Not all people think this way. Don't generalize from a single example.

Arekkusu wrote:
I see no difference between translating into L2 and pure oral L2 production... You have a specific meaning in mind and you need to produce accurate L2 language to convey that meaning. It's an essential skill.


Exactly. I don't understand the advice that translating can help if you don't understand. How can I translate if I don't understand?

Edited by LaughingChimp on 05 March 2012 at 5:56pm

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atama warui
Triglot
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Japan
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 Message 21 of 46
05 March 2012 at 5:59pm | IP Logged 
I don't think I translated when I started with my L2. What happened, happened on a more intuitive level. Add to that, that most of the learning material is in English (also not my L1), abstract ideas forming were probably the most common thing happening even during my very first steps.
This won't apply to words or set expressions. Maybe, at some point... but I don't have experience with learning via phrases. For some reason, it feels wrong and I have yet to try to point my finger on why it seems to not work for me.
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cathrynm
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 Message 22 of 46
05 March 2012 at 6:12pm | IP Logged 
LaughingChimp wrote:

Exactly. I don't understand the advice that translating can help if you don't understand. How can I translate if I don't understand?



With a dictionary, I guess?    I don't know. I'm pretty flighty with methods, to be honest. I've been working on Japanese for 4 years, and I never did any translation until this year. So far it doesn't seem that bad. Basically I think when I just read I tend to kind of 'blah blah blah' over subtle points and unknown connecting words that I don't know well, and if I actually try to translate sentence by sentence it forces me to think about this stuff.
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Iversen
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 Message 23 of 46
05 March 2012 at 8:47pm | IP Logged 
Let's be a little more concrete. A sentence from Irish Gaelic (from Kauderwelsch, which has pronunciations, word for word AND ordinary translations - I give the English equivalents in my own notation below):

Is fuath le hEilís caife
Is! hated with [h]Eilis coffee
Eilis hates coffee

The exclamation sign is my own invention. It helps me to avoid the nagging feeling that the sentence ought to be a question because of the inversion. The [h] (a variant of the system of consonant changes known as aspiration or lenition) reminds me that there is aspiration/lenition in this context ([h] is used with initial vowels after certain 'grammar words' - here the preposition "le" - while a h is put after most consonants in the writing: d -> dh etc.).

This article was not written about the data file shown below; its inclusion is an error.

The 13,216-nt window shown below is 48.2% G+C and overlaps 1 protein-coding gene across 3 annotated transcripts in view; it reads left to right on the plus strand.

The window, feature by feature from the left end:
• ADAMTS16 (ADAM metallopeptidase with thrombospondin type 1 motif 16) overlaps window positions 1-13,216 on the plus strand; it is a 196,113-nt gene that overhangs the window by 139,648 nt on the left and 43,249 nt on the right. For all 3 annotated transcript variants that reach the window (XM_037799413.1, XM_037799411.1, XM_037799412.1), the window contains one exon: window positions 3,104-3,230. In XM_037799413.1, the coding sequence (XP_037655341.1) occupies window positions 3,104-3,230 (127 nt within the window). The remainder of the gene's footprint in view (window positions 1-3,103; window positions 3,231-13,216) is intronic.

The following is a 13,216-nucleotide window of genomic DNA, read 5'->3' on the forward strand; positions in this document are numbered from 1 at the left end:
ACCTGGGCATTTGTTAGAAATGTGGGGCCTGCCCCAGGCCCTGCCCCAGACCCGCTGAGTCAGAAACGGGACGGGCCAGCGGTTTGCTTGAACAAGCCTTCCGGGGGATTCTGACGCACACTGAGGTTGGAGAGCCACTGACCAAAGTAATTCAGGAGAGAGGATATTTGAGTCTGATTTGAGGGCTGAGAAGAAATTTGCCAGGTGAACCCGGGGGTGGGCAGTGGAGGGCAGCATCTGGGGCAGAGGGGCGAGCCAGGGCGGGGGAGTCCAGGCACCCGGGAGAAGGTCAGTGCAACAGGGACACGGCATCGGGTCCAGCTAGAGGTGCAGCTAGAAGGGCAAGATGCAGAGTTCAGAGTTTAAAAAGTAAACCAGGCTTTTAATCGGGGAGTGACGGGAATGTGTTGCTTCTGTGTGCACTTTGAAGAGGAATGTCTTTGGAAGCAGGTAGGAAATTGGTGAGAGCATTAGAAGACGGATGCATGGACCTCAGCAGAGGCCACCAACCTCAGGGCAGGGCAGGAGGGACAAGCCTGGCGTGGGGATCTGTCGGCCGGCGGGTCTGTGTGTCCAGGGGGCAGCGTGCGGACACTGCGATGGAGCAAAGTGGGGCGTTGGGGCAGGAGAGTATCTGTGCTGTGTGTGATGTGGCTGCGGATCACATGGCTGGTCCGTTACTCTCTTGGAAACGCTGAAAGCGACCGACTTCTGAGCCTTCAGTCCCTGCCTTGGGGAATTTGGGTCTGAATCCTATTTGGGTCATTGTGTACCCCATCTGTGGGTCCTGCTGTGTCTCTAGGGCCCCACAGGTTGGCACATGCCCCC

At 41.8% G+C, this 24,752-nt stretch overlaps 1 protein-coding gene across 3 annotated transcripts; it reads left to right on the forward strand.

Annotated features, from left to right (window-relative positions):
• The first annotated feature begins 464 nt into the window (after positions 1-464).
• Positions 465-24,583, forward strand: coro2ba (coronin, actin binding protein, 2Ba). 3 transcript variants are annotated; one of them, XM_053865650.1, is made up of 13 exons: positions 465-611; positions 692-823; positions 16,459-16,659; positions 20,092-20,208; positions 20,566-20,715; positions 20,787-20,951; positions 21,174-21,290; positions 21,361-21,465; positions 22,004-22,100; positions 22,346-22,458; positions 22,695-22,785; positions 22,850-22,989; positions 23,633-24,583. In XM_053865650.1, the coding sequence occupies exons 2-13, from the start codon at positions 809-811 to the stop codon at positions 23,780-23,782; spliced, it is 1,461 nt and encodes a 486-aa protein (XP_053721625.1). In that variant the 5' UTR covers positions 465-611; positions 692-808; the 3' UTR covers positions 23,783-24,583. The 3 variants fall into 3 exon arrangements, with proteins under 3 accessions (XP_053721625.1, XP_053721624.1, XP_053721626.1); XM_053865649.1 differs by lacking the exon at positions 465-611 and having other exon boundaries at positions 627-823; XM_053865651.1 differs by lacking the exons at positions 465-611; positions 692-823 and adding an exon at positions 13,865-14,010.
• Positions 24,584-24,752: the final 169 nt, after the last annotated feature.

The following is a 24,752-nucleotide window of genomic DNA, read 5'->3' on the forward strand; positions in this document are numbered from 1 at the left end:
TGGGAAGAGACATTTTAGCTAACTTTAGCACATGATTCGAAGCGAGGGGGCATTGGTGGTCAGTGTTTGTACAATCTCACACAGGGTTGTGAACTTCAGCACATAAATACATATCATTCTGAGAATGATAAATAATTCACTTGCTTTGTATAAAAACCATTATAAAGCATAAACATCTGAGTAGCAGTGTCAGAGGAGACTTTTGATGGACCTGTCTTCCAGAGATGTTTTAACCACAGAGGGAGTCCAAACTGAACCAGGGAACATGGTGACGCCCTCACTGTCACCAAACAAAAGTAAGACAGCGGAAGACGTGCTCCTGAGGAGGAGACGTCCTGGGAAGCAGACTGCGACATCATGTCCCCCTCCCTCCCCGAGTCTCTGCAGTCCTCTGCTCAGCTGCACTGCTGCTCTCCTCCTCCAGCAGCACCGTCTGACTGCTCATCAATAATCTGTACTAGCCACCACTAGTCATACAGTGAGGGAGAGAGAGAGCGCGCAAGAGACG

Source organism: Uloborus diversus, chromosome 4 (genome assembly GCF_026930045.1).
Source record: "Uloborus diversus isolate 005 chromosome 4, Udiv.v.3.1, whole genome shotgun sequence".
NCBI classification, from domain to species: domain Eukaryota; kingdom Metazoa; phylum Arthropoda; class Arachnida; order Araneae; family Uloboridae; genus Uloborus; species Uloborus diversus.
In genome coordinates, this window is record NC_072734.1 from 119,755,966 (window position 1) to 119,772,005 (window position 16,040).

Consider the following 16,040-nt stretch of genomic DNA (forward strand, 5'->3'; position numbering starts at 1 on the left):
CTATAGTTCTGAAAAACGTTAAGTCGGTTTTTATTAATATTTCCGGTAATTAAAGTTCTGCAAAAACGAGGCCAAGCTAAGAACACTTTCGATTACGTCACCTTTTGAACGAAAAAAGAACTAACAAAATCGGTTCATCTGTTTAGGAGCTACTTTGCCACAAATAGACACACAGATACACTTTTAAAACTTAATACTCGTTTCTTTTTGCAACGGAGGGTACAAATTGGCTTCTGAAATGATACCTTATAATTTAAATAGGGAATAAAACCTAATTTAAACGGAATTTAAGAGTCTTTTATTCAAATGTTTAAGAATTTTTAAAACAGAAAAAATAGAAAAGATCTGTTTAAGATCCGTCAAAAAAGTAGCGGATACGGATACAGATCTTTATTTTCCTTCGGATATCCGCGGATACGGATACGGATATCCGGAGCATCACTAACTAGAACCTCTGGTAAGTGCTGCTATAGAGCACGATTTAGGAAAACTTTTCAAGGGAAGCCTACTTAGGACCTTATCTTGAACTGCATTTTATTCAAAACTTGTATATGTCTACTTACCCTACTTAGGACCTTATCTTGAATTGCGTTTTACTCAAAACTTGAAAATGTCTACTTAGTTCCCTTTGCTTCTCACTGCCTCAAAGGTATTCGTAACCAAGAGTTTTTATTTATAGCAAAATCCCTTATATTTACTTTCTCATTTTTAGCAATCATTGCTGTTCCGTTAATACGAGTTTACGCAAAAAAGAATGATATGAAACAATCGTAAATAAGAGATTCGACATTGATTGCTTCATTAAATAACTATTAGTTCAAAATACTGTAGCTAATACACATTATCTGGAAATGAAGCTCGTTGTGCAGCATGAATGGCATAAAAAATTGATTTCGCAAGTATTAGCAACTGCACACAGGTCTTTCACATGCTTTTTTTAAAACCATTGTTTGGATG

Maybe you don't need this kind of procedure, but for me such a hyperliteral translation has (or rather had) a mnemotechnic function akin to the translations of isolated words - I so to say formulate a translation af the Irish construction rather than a direct translation of the words. Which is one reason for using the term "hyperliteral" instead of "word for word".

It is fairly evident that the 'ordinary' meaning oriented translation into English not only doesn't tell you anything about how the Irish language functions - it is simply misleading because it tempts you to make a gross translation error if you trust it. You may like hyperliteral translations or not, I don't mind, but free translations are something any language learner should avoid like the plague.


Edited by Iversen on 05 March 2012 at 8:52pm

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atama warui
Triglot
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Japan
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 Message 24 of 46
05 March 2012 at 10:10pm | IP Logged 
Inline translations are quite funny actually. I ran a forum with 2 native Japanese speakers for a while, where we would help each other out, effectively learning from explanations given to the other party as well.

I first wrote a sentence in Japanese, then the inline translation, then the natural version, then an explanation of what I thought was going on. We then discussed the points and almost always both sides learned something through this process.

Unfortunately, I was offline for half a year. This kind of contact could never be established anymore.

However, I still think that, at a certain stage, going straight L2 without interference of your mother tongue, helps you stay in the flow, making it easier to start to think in your L2, which in turn speeds up the process of making your version of the L2 closer to the original (yes, I read the text that Wulfgar linked, and some parts of it, I found particularly fitting).